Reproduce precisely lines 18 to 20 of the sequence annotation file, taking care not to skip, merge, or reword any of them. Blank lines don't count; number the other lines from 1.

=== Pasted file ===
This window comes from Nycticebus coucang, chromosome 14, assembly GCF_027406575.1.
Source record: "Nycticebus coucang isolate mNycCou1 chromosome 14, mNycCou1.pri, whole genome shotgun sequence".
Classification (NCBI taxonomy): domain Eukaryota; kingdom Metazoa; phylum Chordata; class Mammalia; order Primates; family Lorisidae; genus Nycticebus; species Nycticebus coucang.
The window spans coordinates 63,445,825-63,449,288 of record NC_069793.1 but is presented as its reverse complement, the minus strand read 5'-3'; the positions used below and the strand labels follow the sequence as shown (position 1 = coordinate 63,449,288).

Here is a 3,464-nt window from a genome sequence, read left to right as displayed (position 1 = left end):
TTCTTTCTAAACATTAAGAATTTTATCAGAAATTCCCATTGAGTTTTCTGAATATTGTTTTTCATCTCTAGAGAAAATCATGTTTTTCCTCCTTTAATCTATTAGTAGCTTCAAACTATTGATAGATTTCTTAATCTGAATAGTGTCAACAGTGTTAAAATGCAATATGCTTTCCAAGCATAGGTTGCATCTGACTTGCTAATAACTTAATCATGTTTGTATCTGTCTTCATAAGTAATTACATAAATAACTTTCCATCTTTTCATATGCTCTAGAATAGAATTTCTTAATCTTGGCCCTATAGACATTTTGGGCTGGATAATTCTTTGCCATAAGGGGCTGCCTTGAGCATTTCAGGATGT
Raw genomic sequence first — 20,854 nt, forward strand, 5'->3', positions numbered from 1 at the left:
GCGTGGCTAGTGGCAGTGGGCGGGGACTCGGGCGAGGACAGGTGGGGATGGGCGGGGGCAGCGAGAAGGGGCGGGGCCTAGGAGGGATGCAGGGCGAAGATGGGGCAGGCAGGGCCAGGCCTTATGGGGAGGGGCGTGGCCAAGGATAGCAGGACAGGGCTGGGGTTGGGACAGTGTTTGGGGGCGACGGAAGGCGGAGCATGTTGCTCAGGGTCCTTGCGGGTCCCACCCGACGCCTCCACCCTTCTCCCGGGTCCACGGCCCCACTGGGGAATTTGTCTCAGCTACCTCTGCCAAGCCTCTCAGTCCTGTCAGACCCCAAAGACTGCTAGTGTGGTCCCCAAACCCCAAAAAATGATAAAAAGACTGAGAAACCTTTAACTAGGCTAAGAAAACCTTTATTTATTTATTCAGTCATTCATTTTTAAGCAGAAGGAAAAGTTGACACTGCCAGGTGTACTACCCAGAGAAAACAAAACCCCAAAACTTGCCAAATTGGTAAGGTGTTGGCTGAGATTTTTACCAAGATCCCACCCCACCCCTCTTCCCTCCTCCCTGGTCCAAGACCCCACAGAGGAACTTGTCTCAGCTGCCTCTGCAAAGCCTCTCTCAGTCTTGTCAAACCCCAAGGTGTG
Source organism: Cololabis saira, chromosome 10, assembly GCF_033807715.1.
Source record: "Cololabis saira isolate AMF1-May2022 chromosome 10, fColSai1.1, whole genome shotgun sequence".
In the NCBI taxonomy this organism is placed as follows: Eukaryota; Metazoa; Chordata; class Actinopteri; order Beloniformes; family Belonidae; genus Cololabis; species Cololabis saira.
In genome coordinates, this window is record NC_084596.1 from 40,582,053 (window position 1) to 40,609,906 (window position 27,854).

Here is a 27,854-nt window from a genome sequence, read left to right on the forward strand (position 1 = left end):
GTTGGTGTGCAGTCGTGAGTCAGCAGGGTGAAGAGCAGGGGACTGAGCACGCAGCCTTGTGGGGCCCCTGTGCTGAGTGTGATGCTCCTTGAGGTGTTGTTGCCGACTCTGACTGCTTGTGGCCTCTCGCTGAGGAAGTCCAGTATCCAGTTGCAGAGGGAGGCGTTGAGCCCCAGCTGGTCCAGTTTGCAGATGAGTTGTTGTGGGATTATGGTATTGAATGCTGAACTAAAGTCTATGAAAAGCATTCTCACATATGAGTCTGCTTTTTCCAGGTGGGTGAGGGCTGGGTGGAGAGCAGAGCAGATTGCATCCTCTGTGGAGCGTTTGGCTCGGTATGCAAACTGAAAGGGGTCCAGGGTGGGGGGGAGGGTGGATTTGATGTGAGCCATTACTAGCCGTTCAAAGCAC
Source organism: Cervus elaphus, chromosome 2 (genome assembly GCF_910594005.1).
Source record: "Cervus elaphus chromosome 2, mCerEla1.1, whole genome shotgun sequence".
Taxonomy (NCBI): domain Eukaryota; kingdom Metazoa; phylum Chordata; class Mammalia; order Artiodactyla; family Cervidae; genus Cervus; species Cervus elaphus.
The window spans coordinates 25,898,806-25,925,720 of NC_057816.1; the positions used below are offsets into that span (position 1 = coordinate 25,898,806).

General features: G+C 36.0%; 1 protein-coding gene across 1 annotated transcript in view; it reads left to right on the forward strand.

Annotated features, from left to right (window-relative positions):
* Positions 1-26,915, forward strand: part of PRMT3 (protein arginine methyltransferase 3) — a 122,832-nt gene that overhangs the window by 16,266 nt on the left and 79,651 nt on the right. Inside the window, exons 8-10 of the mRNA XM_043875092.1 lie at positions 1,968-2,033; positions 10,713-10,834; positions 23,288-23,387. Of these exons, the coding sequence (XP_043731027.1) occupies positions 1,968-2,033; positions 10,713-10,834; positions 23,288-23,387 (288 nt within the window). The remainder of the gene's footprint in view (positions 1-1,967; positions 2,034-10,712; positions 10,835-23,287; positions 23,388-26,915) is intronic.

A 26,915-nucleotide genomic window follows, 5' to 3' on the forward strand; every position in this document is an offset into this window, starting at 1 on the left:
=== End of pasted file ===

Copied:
The window spans coordinates 25,898,806-25,925,720 of NC_057816.1; the positions used below are offsets into that span (position 1 = coordinate 25,898,806).

General features: G+C 36.0%; 1 protein-coding gene across 1 annotated transcript in view; it reads left to right on the forward strand.

Annotated features, from left to right (window-relative positions):